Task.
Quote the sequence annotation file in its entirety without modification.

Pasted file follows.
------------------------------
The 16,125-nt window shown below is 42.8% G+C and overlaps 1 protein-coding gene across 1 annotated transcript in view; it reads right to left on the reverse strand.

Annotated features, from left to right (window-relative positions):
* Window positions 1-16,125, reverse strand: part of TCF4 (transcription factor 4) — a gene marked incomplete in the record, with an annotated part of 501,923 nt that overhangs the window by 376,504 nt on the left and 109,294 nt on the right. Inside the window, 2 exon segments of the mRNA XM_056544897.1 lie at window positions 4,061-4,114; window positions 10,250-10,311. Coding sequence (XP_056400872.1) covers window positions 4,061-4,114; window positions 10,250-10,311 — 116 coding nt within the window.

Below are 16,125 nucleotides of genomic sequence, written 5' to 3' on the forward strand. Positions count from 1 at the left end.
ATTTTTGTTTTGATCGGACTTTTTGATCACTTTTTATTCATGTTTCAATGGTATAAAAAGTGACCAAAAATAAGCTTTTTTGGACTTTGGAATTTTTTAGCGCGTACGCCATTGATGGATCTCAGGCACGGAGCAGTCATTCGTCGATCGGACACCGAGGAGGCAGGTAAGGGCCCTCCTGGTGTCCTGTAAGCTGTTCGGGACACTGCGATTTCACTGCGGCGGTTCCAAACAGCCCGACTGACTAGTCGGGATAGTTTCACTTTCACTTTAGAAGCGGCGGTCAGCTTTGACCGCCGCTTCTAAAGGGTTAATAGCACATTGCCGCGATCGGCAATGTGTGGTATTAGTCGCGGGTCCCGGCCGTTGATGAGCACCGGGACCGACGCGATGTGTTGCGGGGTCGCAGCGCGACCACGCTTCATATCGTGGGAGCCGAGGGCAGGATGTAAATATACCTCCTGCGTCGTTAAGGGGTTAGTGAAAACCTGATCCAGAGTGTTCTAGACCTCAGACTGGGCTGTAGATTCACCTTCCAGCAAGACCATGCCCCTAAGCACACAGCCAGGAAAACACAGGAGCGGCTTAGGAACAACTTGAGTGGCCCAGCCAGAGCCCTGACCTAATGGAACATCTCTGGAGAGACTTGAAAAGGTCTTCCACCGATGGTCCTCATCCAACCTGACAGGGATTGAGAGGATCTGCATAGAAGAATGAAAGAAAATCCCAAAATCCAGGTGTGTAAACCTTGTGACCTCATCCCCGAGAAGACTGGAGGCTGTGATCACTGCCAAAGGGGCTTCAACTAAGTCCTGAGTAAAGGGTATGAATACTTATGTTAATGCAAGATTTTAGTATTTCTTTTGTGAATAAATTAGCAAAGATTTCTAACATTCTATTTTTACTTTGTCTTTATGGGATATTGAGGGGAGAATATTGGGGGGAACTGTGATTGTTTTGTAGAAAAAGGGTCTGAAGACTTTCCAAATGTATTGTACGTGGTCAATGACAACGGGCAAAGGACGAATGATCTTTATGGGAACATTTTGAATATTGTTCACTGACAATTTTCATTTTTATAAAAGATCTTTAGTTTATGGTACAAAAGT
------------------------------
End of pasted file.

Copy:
The 16,125-nt window shown below is 42.8% G+C and overlaps 1 protein-coding gene across 1 annotated transcript in view; it reads right to left on the reverse strand.

Annotated features, from left to right (window-relative positions):
* Window positions 1-16,125, reverse strand: part of TCF4 (transcription factor 4) — a gene marked incomplete in the record, with an annotated part of 501,923 nt that overhangs the window by 376,504 nt on the left and 109,294 nt on the right. Inside the window, 2 exon segments of the mRNA XM_056544897.1 lie at window positions 4,061-4,114; window positions 10,250-10,311. Coding sequence (XP_056400872.1) covers window positions 4,061-4,114; window positions 10,250-10,311 — 116 coding nt within the window.

Below are 16,125 nucleotides of genomic sequence, written 5' to 3' on the forward strand. Positions count from 1 at the left end.
ATTTTTGTTTTGATCGGACTTTTTGATCACTTTTTATTCATGTTTCAATGGTATAAAAAGTGACCAAAAATAAGCTTTTTTGGACTTTGGAATTTTTTAGCGCGTACGCCATTGATGGATCTCAGGCACGGAGCAGTCATTCGTCGATCGGACACCGAGGAGGCAGGTAAGGGCCCTCCTGGTGTCCTGTAAGCTGTTCGGGACACTGCGATTTCACTGCGGCGGTTCCAAACAGCCCGACTGACTAGTCGGGATAGTTTCACTTTCACTTTAGAAGCGGCGGTCAGCTTTGACCGCCGCTTCTAAAGGGTTAATAGCACATTGCCGCGATCGGCAATGTGTGGTATTAGTCGCGGGTCCCGGCCGTTGATGAGCACCGGGACCGACGCGATGTGTTGCGGGGTCGCAGCGCGACCACGCTTCATATCGTGGGAGCCGAGGGCAGGATGTAAATATACCTCCTGCGTCGTTAAGGGGTTAGTGAAAACCTGATCCAGAGTGTTCTAGACCTCAGACTGGGCTGTAGATTCACCTTCCAGCAAGACCATGCCCCTAAGCACACAGCCAGGAAAACACAGGAGCGGCTTAGGAACAACTTGAGTGGCCCAGCCAGAGCCCTGACCTAATGGAACATCTCTGGAGAGACTTGAAAAGGTCTTCCACCGATGGTCCTCATCCAACCTGACAGGGATTGAGAGGATCTGCATAGAAGAATGAAAGAAAATCCCAAAATCCAGGTGTGTAAACCTTGTGACCTCATCCCCGAGAAGACTGGAGGCTGTGATCACTGCCAAAGGGGCTTCAACTAAGTCCTGAGTAAAGGGTATGAATACTTATGTTAATGCAAGATTTTAGTATTTCTTTTGTGAATAAATTAGCAAAGATTTCTAACATTCTATTTTTACTTTGTCTTTATGGGATATTGAGGGGAGAATATTGGGGGGAACTGTGATTGTTTTGTAGAAAAAGGGTCTGAAGACTTTCCAAATGTATTGTACGTGGTCAATGACAACGGGCAAAGGACGAATGATCTTTATGGGAACATTTTGAATATTGTTCACTGACAATTTTCATTTTTATAAAAGATCTTTAGTTTATGGTACAAAAGT